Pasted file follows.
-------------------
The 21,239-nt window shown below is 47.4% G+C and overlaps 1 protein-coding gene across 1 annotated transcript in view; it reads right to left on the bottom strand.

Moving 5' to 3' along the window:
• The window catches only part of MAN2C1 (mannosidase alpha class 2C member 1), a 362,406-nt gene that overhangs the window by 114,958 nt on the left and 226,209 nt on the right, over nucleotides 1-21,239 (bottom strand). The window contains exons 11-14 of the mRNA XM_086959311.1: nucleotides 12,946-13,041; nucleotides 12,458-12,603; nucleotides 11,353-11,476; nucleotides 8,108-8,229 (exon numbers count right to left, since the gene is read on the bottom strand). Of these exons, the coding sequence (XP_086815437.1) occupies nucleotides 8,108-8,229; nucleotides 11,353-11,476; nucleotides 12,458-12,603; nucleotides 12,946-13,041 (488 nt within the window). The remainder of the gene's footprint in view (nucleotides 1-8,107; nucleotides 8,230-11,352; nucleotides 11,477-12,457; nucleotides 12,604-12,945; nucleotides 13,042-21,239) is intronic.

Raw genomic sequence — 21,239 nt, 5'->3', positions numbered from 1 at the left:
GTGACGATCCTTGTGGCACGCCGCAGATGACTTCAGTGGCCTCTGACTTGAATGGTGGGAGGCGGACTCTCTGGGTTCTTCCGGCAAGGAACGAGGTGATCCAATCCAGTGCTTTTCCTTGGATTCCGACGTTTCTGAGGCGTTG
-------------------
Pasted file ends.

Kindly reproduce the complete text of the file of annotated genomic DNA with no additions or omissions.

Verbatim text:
The 21,239-nt window shown below is 47.4% G+C and overlaps 1 protein-coding gene across 1 annotated transcript in view; it reads right to left on the bottom strand.

Moving 5' to 3' along the window:
• The window catches only part of MAN2C1 (mannosidase alpha class 2C member 1), a 362,406-nt gene that overhangs the window by 114,958 nt on the left and 226,209 nt on the right, over nucleotides 1-21,239 (bottom strand). The window contains exons 11-14 of the mRNA XM_086959311.1: nucleotides 12,946-13,041; nucleotides 12,458-12,603; nucleotides 11,353-11,476; nucleotides 8,108-8,229 (exon numbers count right to left, since the gene is read on the bottom strand). Of these exons, the coding sequence (XP_086815437.1) occupies nucleotides 8,108-8,229; nucleotides 11,353-11,476; nucleotides 12,458-12,603; nucleotides 12,946-13,041 (488 nt within the window). The remainder of the gene's footprint in view (nucleotides 1-8,107; nucleotides 8,230-11,352; nucleotides 11,477-12,457; nucleotides 12,604-12,945; nucleotides 13,042-21,239) is intronic.

Raw genomic sequence — 21,239 nt, 5'->3', positions numbered from 1 at the left:
GTGACGATCCTTGTGGCACGCCGCAGATGACTTCAGTGGCCTCTGACTTGAATGGTGGGAGGCGGACTCTCTGGGTTCTTCCGGCAAGGAACGAGGTGATCCAATCCAGTGCTTTTCCTTGGATTCCGACGTTTCTGAGGCGTTG